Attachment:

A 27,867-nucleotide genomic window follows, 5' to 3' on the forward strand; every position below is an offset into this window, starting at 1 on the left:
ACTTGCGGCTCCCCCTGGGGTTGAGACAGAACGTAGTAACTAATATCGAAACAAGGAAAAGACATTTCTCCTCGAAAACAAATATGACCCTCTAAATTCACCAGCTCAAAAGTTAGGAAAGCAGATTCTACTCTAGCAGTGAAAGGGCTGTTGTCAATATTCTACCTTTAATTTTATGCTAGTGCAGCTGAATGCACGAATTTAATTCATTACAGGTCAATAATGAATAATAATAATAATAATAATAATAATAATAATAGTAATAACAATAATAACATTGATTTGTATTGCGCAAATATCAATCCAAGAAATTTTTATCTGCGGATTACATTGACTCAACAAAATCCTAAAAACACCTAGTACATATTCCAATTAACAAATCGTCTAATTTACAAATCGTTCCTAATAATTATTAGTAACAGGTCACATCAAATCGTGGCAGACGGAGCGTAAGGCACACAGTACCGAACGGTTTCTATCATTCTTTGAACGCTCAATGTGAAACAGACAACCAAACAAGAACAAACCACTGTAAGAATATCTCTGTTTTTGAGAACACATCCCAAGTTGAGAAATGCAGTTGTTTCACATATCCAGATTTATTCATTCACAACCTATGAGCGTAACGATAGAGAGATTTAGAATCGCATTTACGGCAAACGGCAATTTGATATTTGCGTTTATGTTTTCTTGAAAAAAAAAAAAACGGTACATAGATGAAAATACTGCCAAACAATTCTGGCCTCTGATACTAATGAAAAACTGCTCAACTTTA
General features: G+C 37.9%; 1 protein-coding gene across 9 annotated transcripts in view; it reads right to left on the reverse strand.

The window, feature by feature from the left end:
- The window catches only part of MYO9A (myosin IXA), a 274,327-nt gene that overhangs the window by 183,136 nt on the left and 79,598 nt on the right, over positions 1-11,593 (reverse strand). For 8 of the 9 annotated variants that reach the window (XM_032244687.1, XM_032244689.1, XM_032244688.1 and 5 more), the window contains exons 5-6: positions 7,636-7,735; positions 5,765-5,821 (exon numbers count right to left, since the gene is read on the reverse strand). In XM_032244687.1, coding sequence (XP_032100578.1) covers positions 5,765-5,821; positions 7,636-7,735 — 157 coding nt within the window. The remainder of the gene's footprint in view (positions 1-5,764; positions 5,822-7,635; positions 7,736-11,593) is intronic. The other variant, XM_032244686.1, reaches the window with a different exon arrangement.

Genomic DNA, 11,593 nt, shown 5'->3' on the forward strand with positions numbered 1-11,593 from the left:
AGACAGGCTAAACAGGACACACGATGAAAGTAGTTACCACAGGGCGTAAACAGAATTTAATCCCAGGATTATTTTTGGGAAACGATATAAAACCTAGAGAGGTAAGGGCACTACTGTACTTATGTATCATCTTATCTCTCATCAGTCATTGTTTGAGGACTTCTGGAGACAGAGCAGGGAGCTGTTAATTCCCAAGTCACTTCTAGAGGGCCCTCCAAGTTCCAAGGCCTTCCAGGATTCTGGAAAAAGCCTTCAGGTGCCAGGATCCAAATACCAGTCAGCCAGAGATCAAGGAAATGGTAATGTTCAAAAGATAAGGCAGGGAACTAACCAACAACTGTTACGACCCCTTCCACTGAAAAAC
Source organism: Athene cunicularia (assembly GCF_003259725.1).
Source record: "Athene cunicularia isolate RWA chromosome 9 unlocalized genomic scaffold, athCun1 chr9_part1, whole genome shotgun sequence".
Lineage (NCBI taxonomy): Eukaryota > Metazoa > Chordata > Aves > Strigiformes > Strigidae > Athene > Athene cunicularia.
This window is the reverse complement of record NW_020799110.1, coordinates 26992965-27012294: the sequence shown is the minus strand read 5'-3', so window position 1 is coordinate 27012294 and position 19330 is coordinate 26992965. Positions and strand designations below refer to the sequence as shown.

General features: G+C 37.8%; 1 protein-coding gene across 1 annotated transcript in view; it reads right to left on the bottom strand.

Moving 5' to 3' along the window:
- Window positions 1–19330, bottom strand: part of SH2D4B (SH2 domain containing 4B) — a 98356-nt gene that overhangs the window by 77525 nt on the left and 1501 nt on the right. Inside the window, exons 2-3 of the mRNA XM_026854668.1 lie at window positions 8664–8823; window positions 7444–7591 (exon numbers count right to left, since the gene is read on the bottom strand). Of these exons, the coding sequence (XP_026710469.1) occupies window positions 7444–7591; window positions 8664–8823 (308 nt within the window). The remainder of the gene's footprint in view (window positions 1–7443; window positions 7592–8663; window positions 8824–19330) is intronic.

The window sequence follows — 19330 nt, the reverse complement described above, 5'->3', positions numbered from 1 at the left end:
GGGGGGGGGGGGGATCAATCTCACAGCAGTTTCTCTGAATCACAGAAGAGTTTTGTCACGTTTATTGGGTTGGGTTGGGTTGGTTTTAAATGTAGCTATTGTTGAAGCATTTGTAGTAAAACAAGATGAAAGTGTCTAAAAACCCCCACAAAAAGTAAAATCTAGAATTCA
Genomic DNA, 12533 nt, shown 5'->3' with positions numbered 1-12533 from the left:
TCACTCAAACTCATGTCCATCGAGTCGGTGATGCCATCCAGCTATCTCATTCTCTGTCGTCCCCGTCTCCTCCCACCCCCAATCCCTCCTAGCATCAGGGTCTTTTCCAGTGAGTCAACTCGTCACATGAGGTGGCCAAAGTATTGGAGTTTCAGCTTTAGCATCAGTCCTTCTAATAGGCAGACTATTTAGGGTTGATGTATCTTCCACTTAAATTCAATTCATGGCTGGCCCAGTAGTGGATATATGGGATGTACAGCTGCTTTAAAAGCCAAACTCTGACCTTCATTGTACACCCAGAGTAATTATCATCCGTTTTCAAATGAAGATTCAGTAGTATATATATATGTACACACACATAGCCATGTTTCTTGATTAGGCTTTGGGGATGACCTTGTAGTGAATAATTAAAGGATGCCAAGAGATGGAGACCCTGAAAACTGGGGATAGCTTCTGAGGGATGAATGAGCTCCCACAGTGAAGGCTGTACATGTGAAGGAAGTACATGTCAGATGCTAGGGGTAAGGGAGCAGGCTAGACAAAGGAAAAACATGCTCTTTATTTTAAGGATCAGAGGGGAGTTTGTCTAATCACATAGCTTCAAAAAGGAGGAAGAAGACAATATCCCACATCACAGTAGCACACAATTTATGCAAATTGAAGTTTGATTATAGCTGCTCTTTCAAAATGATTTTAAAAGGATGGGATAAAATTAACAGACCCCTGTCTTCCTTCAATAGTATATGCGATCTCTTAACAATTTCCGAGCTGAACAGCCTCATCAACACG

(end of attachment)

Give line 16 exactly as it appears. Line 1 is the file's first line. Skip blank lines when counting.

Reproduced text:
GGGGGGGGGGGGGATCAATCTCACAGCAGTTTCTCTGAATCACAGAAGAGTTTTGTCACGTTTATTGGGTTGGGTTGGGTTGGTTTTAAATGTAGCTATTGTTGAAGCATTTGTAGTAAAACAAGATGAAAGTGTCTAAAAACCCCCACAAAAAGTAAAATCTAGAATTCA